I think I’d heard these things before, in relation to branding – but it wasn’t until I was part of the process of building a brand with design experts like Colin and Ben, the founders of Endless, that I grasped this as a threshold concept.

There’s a love affair between strategy and design. At least there should be. The processes are in parallel and can teach each other so much.

Samsung’s massive ad spend

This year Samsung spent a lot on advertising.

US$14 billion.

To give you some perspective, Coca-Cola spent about US$2.5 billion in 2012, across all of its brands, globally.

Want some more perspective? US$14 billion is more than Iceland’s GDP and more than Google paid for Motorola, according to an article from Reuters, which goes on to suggest that Samsung is spending a lot, but not necessarily seeing a return. It quotes Oh Jung-suk, a business school professor at Seoul National University.

“Samsung’s marketing is too much focused on projecting an image they aspire to: being innovative and ahead of the pack. They are failing to efficiently bridge the gap between the aspiration and how consumers actually respond to the campaign. It’s got to be more aligned.”

Apple spends a fraction of Samsung’s budget (about US$1 billion). Horace Dediu, an Asymco analyst says the lower spend is down to product strength:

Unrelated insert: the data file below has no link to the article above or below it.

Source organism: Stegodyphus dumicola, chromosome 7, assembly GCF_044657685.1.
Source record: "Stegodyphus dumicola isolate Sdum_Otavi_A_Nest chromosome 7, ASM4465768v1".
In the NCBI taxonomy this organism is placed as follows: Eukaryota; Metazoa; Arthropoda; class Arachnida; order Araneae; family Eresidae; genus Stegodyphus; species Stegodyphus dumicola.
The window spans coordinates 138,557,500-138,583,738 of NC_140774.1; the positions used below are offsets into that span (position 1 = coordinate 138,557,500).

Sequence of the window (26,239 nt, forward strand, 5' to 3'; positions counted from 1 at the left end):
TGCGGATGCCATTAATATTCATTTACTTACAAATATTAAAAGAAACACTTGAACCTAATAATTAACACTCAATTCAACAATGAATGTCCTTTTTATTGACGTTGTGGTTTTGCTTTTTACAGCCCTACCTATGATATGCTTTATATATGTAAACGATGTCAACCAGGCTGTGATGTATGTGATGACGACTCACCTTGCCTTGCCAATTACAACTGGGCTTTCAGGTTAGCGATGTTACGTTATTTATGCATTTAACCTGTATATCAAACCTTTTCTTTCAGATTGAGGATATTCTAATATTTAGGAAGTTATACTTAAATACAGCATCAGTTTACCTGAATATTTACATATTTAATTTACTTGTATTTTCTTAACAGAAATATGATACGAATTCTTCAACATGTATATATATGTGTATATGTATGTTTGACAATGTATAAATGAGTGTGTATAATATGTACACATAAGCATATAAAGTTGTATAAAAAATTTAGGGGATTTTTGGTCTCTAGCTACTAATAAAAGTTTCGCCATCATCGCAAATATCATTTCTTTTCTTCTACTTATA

“The stronger, more differentiated the product, the less it needs to be propped up by advertising.”

We’ve heard that before, haven’t we? Designer Yves Behar said “Advertising is the price companies pay for being unoriginal.”

To borrow from football, you could say Samsung is trying to do a Man City rather than a Manchester United – short-circuiting its rise to tech brand royalty with brute force spend. Following that logic, it won’t be concerned with the odd frosty reception for product placement or sponsorship.

Business model prisoners

While most companies become prisoners of their business models, one way to deal with this is to have a strong strategy that means you know when shift to new models and products when the time is right. 

Broadstuff’s “All you need to know about Apple in 3 easy steps” suggests that the Cupertino giant may have this kind of strategic fortitude, with the consequence that financial markets get huffy because it means quarter-on-quarter performance is not the first priority. 

look at Apple over 35 years and you will see that they:

1. Are typically a very early entrant, integrating a variety of existing systems in a hitherto poorly served early adopter sector with promise, to create an easy-to-use product.